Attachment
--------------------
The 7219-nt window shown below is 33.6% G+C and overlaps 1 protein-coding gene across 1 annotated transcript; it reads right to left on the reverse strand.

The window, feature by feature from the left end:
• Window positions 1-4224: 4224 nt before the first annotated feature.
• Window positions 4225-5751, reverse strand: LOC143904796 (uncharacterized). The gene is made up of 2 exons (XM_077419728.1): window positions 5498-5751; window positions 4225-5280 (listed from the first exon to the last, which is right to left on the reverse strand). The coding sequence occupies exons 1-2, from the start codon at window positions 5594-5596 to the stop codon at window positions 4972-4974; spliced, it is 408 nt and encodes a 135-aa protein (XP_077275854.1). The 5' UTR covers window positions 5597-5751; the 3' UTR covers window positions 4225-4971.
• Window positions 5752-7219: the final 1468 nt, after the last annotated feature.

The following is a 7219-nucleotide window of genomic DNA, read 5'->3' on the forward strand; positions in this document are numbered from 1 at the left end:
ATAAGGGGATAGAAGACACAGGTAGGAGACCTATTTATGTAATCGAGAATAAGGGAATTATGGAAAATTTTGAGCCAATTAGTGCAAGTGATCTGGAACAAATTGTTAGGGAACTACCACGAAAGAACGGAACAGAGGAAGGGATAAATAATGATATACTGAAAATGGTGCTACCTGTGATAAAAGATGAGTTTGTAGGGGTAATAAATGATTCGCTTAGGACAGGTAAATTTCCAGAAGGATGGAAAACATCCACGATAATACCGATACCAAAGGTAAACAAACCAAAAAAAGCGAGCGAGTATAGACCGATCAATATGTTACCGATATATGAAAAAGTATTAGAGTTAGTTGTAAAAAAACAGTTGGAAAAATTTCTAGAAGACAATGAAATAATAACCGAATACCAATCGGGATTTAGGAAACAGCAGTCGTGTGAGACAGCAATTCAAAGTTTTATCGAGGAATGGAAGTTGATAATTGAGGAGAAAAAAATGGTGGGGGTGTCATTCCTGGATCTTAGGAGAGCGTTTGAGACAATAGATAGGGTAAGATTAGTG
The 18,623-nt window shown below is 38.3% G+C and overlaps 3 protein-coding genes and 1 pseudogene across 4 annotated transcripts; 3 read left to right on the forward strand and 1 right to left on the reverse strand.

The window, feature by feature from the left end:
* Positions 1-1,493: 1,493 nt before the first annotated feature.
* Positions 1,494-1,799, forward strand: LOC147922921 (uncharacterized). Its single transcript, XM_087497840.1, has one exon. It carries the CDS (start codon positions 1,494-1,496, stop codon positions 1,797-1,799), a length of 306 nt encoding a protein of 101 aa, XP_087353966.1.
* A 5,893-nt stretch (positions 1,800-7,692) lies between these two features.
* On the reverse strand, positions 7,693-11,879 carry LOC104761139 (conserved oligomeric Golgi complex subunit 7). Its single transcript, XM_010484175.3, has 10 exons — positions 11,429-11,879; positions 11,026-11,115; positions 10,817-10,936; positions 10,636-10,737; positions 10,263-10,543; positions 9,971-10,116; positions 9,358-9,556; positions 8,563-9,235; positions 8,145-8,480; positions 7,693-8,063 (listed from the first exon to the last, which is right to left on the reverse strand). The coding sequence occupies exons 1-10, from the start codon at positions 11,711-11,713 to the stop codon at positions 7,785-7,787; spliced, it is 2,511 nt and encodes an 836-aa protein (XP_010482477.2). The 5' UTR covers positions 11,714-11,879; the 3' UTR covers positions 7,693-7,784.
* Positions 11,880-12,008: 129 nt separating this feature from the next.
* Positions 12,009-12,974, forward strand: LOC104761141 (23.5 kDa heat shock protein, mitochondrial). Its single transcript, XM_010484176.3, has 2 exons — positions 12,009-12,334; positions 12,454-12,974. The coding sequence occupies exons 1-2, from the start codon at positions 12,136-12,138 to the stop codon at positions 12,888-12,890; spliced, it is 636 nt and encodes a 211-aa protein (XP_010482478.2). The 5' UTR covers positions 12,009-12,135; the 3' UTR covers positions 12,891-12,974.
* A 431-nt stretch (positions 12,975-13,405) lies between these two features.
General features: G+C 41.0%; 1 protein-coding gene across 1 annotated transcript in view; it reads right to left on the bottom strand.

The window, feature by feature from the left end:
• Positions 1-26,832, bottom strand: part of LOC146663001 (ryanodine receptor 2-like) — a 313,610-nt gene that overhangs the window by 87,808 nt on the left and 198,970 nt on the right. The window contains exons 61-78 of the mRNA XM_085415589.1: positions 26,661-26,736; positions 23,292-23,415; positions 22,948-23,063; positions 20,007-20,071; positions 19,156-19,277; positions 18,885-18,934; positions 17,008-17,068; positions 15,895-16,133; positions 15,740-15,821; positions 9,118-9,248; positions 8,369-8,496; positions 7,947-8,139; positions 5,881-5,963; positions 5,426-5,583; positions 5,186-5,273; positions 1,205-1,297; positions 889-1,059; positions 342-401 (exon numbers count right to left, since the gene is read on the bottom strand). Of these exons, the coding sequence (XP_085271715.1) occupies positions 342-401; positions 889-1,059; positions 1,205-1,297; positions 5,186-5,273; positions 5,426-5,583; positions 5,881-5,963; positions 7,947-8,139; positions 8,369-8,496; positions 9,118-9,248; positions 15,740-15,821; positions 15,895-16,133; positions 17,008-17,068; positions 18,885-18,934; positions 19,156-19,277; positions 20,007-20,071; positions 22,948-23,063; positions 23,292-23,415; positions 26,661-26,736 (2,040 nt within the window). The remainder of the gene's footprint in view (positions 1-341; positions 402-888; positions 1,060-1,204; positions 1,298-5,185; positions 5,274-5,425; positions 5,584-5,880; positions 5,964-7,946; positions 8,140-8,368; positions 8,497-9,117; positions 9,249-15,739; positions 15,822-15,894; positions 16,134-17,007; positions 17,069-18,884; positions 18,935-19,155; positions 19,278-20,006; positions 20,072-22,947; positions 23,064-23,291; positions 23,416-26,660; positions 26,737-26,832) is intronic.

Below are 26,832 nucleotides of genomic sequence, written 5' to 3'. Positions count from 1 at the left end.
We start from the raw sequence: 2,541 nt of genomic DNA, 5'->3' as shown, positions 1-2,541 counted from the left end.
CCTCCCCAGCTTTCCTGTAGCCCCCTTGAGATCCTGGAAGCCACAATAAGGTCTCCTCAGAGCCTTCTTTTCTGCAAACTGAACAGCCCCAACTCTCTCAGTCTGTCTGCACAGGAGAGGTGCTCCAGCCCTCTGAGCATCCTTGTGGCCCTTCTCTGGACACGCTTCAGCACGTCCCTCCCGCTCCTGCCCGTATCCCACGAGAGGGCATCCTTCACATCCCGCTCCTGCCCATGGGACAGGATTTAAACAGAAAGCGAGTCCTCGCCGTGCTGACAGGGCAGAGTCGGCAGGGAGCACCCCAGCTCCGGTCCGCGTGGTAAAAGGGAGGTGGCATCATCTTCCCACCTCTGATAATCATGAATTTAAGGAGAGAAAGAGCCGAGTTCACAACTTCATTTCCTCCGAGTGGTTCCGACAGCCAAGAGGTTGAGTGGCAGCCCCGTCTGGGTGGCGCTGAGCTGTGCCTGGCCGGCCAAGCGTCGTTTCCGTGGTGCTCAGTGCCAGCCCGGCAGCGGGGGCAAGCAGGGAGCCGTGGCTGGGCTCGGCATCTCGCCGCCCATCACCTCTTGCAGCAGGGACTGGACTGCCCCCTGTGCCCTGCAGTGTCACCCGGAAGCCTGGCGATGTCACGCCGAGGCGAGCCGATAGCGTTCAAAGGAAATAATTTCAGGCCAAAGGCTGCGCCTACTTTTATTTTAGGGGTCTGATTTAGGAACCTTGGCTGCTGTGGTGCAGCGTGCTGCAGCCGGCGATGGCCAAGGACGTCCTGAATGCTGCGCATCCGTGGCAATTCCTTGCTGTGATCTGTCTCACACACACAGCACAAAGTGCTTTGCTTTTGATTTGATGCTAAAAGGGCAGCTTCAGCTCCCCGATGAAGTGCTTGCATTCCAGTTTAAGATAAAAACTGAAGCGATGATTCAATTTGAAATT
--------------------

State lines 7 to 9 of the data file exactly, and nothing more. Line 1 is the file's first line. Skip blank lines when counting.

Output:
ATAAGGGGATAGAAGACACAGGTAGGAGACCTATTTATGTAATCGAGAATAAGGGAATTATGGAAAATTTTGAGCCAATTAGTGCAAGTGATCTGGAACAAATTGTTAGGGAACTACCACGAAAGAACGGAACAGAGGAAGGGATAAATAATGATATACTGAAAATGGTGCTACCTGTGATAAAAGATGAGTTTGTAGGGGTAATAAATGATTCGCTTAGGACAGGTAAATTTCCAGAAGGATGGAAAACATCCACGATAATACCGATACCAAAGGTAAACAAACCAAAAAAAGCGAGCGAGTATAGACCGATCAATATGTTACCGATATATGAAAAAGTATTAGAGTTAGTTGTAAAAAAACAGTTGGAAAAATTTCTAGAAGACAATGAAATAATAACCGAATACCAATCGGGATTTAGGAAACAGCAGTCGTGTGAGACAGCAATTCAAAGTTTTATCGAGGAATGGAAGTTGATAATTGAGGAGAAAAAAATGGTGGGGGTGTCATTCCTGGATCTTAGGAGAGCGTTTGAGACAATAGATAGGGTAAGATTAGTG
The 18,623-nt window shown below is 38.3% G+C and overlaps 3 protein-coding genes and 1 pseudogene across 4 annotated transcripts; 3 read left to right on the forward strand and 1 right to left on the reverse strand.

The window, feature by feature from the left end: